By Supriya Kumar
According to a new paper by University of California, Los Angeles (UCLA) associate professor, Robert Jensen, and University of Illinois professor, Nolan Miller, our current method of measuring the number of hungry people in the world might be incorrect. Today, the standard approach to measure hunger is to compare the number of calories eaten by a person to the number of calories needed.
Finding an accurate means of measuring the number of people suffering from hunger is the first step in working to address it. (Photo credit: Bernard Pollack)
This approach defines the number of hungry people based on the average number of calories consumed across the whole population, a rather arbitrary number, since the amount of calories needed for each person differs by sex, age, and other factors. But, according to professors Jensen and Miller, there is a more accurate way of determining the number of undernourished people in a country.
According to their “staple-calorie-share approach”, Jensen and Miller suggest that the first step is to create a baseline of how many calories people receive from the cheapest foods available to them, which are usually staple foods, such as rice and wheat. “We measure how many calories people get from these low-cost foods and how much they get from more expensive foods like meat. The greater the share of calories they receive from the former, the hungrier they are,” say the professors.
The underlying principle of this method is that as a poor consumer in a developing country, you might not have enough money to buy all the calories you need. If, for example, you only have two commodities to choose from, rice and meat, you are more likely to buy rice because it is cheaper, and you can buy more of it to fill you up. If you spent all your money on meat, it might not be enough to fulfill your calorie-intake.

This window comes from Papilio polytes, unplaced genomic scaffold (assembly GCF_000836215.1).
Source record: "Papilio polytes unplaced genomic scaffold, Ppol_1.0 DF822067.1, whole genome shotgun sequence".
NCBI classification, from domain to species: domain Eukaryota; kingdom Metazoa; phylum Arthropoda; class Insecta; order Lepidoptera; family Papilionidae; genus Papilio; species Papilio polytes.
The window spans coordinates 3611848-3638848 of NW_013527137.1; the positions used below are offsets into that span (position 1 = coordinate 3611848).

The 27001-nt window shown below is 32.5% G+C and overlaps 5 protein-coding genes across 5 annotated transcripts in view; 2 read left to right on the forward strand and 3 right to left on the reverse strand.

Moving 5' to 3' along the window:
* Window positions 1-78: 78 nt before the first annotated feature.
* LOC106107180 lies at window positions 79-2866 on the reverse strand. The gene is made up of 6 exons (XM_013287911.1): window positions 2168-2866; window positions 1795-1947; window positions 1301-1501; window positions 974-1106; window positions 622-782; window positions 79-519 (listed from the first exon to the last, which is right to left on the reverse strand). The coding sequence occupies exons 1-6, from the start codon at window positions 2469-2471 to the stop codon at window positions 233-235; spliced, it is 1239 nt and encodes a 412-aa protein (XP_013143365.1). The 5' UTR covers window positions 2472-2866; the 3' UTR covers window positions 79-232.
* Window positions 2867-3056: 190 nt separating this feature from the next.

Consumers, who have a little bit more money, typically add some meat to their diets. The consumers’ choice of foods reveals whether they have enough calories. The idea is that if they are not receiving enough calories, they would spend more money on a cheaper food, so that they can consume more of it. But once they are receiving enough calories, they might decide to buy a more expensive food, to fulfill other needs, such as taste or personal preferences.
The staple-calorie-share method gives us a radically different view of who is hungry and who is not. According to the paper, “the standard approach reveals that in China, the fraction of people consuming fewer than 2,100 calories increased to 67 percent from 53 percent between 1991 and 2001. The fraction of people, however, who appeared hungry, as measured by staple-calorie share (using a threshold of 80 percent of calories consumed through staples), declined to 32 percent from 49 percent. Thus, instead of 150 million more hungry people in China, there were actually almost 200 million fewer.”
As hundreds of million people worldwide suffer from hunger, the more accurately we can calculate the number – whether by the standard approach or the staple-calorie-share approach – the more informed our decisions will be in addressing this challenge.
What do you think? Is this a good approach to measuring the number of hungry people in the world? Let us know in the comments section!
Supriya Kumar is a research fellow with the Nourishing the Planet project.